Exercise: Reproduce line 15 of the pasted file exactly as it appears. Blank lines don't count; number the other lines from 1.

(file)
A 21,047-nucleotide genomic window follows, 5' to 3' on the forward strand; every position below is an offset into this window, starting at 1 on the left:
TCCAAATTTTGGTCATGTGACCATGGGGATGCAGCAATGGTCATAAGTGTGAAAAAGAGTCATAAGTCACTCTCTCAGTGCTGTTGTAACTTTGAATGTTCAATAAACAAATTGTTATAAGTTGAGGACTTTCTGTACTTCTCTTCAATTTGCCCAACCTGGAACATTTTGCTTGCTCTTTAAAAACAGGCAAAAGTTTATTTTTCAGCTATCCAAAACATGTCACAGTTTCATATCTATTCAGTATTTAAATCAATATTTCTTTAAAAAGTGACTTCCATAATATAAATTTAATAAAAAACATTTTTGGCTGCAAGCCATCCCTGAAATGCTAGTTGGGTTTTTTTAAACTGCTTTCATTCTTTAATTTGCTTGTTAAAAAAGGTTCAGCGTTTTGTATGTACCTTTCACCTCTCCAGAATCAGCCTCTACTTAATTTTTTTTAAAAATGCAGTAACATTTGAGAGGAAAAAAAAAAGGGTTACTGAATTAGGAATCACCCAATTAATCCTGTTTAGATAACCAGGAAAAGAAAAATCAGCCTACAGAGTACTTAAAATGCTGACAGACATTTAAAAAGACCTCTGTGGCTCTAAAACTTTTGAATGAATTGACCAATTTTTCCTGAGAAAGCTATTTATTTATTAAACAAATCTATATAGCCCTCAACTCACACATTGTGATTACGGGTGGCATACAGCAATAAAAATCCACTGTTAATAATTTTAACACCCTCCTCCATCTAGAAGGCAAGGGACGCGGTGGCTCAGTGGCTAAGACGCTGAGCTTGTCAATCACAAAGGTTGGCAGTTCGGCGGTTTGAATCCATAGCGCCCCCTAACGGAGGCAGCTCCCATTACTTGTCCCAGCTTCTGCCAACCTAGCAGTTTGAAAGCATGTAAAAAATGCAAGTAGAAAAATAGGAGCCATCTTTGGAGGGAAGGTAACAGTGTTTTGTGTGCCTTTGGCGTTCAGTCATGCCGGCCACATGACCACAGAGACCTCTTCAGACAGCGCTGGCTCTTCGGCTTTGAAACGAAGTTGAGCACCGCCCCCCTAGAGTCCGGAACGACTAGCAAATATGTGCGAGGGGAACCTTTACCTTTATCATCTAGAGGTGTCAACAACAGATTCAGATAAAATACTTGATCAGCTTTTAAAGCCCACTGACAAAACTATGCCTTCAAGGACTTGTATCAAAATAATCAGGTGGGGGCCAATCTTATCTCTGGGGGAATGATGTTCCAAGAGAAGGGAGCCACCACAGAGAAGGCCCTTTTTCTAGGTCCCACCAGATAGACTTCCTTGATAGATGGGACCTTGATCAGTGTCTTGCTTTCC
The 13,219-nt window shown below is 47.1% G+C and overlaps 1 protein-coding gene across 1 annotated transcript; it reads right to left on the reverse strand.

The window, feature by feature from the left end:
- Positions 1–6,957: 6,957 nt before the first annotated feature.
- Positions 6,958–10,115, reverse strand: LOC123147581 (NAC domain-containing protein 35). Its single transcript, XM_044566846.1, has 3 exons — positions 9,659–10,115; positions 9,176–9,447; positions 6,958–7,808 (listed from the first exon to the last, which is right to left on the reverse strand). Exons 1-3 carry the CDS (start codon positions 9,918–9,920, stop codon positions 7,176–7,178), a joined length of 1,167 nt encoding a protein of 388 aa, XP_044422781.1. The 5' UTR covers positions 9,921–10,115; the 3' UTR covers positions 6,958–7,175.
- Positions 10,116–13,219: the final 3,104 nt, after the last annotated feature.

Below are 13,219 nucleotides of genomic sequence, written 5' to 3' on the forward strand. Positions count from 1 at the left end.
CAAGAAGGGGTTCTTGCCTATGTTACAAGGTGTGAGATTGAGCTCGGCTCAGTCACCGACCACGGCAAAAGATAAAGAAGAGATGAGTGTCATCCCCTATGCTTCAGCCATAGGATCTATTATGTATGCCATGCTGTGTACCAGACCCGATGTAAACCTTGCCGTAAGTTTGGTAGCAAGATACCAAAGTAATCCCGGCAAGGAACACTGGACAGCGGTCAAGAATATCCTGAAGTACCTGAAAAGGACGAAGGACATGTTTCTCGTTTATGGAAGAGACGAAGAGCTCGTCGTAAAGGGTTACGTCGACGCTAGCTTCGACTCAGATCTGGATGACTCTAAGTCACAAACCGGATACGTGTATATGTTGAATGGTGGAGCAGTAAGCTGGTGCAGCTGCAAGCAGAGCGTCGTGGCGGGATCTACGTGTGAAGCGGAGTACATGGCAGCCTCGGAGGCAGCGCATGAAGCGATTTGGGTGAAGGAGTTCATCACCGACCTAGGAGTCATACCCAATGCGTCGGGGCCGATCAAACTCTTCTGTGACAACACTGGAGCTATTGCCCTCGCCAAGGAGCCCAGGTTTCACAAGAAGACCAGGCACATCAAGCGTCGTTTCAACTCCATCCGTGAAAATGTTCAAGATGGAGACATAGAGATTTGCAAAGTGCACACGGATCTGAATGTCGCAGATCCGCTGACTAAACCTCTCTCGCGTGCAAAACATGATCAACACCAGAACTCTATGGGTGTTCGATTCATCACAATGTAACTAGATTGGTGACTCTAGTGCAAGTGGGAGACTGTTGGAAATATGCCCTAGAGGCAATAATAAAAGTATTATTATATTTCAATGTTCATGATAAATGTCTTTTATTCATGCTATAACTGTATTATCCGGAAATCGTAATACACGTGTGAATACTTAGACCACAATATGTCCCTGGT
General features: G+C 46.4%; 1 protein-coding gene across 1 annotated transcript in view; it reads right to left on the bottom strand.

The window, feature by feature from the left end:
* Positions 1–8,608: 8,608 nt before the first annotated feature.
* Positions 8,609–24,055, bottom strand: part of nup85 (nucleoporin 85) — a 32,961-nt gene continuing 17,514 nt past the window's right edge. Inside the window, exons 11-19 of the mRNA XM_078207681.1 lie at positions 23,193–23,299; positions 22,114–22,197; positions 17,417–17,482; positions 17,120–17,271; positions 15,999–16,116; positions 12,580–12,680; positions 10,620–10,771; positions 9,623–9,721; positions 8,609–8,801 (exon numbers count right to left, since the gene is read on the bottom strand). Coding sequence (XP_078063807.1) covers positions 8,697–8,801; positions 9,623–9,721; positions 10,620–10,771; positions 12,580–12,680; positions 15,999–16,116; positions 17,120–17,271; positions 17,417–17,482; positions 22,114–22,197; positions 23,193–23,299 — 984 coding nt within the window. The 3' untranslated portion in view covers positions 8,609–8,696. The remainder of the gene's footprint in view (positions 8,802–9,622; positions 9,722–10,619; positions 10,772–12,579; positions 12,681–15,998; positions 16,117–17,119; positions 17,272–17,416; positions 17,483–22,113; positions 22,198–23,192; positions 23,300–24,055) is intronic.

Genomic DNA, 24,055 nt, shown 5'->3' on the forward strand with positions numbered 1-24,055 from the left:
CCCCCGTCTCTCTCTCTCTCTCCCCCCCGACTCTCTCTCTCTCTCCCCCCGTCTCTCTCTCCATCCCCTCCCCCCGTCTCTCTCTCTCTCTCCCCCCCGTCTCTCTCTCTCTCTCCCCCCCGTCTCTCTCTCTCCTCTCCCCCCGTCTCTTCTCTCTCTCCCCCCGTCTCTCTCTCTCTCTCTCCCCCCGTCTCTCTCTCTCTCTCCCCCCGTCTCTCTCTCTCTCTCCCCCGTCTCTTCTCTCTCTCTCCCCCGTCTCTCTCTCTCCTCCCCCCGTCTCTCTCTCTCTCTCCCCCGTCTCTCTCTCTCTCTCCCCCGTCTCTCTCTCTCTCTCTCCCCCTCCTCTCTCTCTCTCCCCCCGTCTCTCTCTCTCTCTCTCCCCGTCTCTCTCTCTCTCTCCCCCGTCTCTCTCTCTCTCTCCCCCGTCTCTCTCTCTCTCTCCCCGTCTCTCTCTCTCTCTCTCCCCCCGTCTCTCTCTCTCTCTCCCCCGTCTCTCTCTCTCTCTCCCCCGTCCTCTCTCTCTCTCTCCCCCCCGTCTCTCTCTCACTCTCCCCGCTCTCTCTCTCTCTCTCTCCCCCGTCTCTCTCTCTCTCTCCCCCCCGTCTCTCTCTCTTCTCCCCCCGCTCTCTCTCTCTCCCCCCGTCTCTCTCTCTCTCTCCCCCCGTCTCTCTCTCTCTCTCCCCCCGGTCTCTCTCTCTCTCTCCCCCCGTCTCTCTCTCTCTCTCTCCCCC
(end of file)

CCCCCGTCTCTCTCTCTCTCTCCCCCCCGACTCTCTCTCTCTCTCCCCCCGTCTCTCTCTCCATCCCCTCCCCCCGTCTCTCTCTCTCTCTCCCCCCCGTCTCTCTCTCTCTCTCCCCCCCGTCTCTCTCTCTCCTCTCCCCCCGTCTCTTCTCTCTCTCCCCCCGTCTCTCTCTCTCTCTCTCCCCCCGTCTCTCTCTCTCTCTCCCCCCGTCTCTCTCTCTCTCTCCCCCGTCTCTTCTCTCTCTCTCCCCCGTCTCTCTCTCTCCTCCCCCCGTCTCTCTCTCTCTCTCCCCCGTCTCTCTCTCTCTCTCCCCCGTCTCTCTCTCTCTCTCTCCCCCTCCTCTCTCTCTCTCCCCCCGTCTCTCTCTCTCTCTCTCCCCGTCTCTCTCTCTCTCTCCCCCGTCTCTCTCTCTCTCTCCCCCGTCTCTCTCTCTCTCTCCCCGTCTCTCTCTCTCTCTCTCCCCCCGTCTCTCTCTCTCTCTCCCCCGTCTCTCTCTCTCTCTCCCCCGTCCTCTCTCTCTCTCTCCCCCCCGTCTCTCTCTCACTCTCCCCGCTCTCTCTCTCTCTCTCTCCCCCGTCTCTCTCTCTCTCTCCCCCCCGTCTCTCTCTCTTCTCCCCCCGCTCTCTCTCTCTCCCCCCGTCTCTCTCTCTCTCTCCCCCCGTCTCTCTCTCTCTCTCCCCCCGGTCTCTCTCTCTCTCTCCCCCCGTCTCTCTCTCTCTCTCTCCCCC